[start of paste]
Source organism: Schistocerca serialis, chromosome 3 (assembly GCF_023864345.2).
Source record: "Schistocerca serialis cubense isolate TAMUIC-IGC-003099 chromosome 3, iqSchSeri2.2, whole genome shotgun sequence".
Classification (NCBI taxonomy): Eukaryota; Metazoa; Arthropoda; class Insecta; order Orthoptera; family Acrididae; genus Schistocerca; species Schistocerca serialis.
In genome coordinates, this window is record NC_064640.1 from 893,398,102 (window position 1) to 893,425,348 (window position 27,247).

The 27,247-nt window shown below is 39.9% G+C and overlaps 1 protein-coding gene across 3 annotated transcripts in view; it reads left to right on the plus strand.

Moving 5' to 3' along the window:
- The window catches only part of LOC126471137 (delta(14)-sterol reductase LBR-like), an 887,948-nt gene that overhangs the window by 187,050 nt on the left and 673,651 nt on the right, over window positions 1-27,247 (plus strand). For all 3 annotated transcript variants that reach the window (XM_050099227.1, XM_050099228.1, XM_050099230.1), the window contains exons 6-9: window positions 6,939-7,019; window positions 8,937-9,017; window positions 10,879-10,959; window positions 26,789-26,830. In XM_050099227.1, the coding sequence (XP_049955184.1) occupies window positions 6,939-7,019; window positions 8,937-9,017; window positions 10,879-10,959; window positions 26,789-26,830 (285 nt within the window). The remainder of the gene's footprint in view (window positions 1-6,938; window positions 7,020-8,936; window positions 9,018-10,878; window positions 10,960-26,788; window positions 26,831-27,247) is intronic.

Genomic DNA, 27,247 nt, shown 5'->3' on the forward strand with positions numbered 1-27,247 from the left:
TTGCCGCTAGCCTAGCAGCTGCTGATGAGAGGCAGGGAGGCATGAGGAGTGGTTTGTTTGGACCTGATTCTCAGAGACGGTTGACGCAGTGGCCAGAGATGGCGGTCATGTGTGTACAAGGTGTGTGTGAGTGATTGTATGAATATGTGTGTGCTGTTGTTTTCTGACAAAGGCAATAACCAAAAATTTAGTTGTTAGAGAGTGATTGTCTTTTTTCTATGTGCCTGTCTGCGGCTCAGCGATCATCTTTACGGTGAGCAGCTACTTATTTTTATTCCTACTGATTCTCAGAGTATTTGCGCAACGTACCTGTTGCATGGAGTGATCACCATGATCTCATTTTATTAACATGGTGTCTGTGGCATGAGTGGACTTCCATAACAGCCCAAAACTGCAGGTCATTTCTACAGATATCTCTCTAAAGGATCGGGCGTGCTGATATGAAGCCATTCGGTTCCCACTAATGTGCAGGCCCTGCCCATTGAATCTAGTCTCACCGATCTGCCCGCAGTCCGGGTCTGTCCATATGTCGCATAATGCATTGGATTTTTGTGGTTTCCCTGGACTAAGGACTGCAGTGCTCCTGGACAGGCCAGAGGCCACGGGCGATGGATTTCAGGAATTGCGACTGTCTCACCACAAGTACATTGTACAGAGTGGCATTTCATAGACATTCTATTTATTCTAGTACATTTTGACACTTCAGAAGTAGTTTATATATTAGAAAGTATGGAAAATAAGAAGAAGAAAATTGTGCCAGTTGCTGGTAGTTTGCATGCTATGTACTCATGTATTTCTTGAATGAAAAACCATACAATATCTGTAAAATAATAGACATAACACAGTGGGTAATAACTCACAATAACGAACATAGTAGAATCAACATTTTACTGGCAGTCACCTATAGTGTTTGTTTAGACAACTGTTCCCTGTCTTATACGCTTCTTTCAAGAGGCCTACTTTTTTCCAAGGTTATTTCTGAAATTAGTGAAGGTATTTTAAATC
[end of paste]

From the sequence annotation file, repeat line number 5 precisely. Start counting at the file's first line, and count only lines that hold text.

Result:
The 27,247-nt window shown below is 39.9% G+C and overlaps 1 protein-coding gene across 3 annotated transcripts in view; it reads left to right on the plus strand.